See: Google wrongfully spied on and terminated employees, NLRB complaint says

Google worker activism has picked up steam in the past few years. In 2018, thousands of the company’s workers around the world walked out of their offices to protest the company’s handling of sexual-misconduct allegations against its executives, which included giving the accused multimillion-dollar payouts. Many leaders of that protest have since left the company, with some alleging retaliation.

Among the other issues Googlers have spoken up about were the company’s AI contract with the Pentagon, with employees concerned about the company’s technology possibly being used for war; the company’s plans to return Google search to China, which raised censorship worries; and the company requiring employees sign arbitration agreements. In all these cases, Google changed course in some way.

Now, the AWU says on its website that its concerns include the high-stakes and long-lasting impact of the decisions made at the company, and protecting workers when they are retaliated against for speaking up. Also, the union says it cares about diversity, discrimination and harassment, plus working conditions for TVCs.

“We want to give them a voice,” Shaw said, noting that there are 10,000 more TVCs at the company than the 120,000 full-time employees. “Beyond that, we would like to push against this trend of marking a group of our population as being second-class.”

The union, which was announced Monday after organizing in secret for about a year, started off with fewer than 250 members but doubled that number on its first day and has now almost tripled it. It includes full-time and temporary employees as well as vendors and contractors. It may be small so far, but it is counting on safety in numbers.

“From now on, we can do this as a group,” Shaw said. “[Google] retaliating against one person no longer stops our campaigns and activities.”

Besides, the “whole labor movement in the past century has come about primarily because of spontaneous upsurge and reaction to managerial conduct, usually without a majority of workers,” Gould said.

Google responded to to the union’s launch earlier this week with a statement that said in part, “as we’ve always done, we’ll continue engaging directly with all our employees.” The company did not respond to a request for additional comment.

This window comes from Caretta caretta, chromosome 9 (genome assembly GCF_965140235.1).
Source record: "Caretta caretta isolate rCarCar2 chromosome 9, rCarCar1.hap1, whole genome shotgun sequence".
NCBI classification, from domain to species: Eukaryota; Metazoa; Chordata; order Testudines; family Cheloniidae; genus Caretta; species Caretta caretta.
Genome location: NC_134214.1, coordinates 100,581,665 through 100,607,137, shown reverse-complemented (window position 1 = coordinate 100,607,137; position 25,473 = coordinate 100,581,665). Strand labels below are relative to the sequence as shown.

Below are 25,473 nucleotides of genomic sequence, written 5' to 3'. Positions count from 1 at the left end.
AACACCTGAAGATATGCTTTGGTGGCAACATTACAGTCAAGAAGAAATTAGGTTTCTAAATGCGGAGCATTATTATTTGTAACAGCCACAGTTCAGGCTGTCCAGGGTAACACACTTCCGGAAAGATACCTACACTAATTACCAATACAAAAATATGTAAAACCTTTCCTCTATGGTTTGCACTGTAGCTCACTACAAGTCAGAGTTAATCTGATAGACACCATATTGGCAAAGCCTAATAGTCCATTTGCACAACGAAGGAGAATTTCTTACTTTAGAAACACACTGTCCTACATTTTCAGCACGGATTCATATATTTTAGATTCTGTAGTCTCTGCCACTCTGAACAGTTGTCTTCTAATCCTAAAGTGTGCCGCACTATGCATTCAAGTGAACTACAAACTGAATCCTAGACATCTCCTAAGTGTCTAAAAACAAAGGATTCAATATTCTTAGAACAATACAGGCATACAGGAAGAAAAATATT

The company’s public response so far suggests the company still doesn’t get it, a former Google manager said.

Ross LaJeneusse, who said last year that he was effectively pushed out of his position as head of international relations in 2019 after advocating for a formal human rights program and standing up for employees he saw were being discriminated against, told MarketWatch that the formation of a workers union “should be an alarm bell for investors and for the board.”

He worked at the company for 11 years and said there was always a sense that the culture there was everyone’s responsibility, but says now that “there’s something terribly wrong there.”

“When you have a company where people feel they need a union, there’s a risk of talent going elsewhere and not being able to recruit,” he said. “This speaks volumes. This is about Google and the unique failure of current execs to maintain a culture where people feel valued.”

LaJeneusse added that executives “always have a clear sense of how anything will impact the brand. I’m sure they’re worried.”

Ann Skeet, senior director of leadership ethics at the Markkula Center for Applied Ethics at Santa Clara University, said she would “encourage Google to use its innovative juices to think about how it could be creative in its response.” She added that “equally important to workforces in the valley is some sort of agency” over their work.

Google introduced an open culture to Silicon Valley after it was founded in 1998. More than others in tech, it had a certain ethos and workers were encouraged to speak up, LaJeneusse said. That has changed in the past few years, current and former employees say.

“The leadership has shifted away from ‘don’t be evil,’ but the workers have not,” said Shaw, the AWU leader.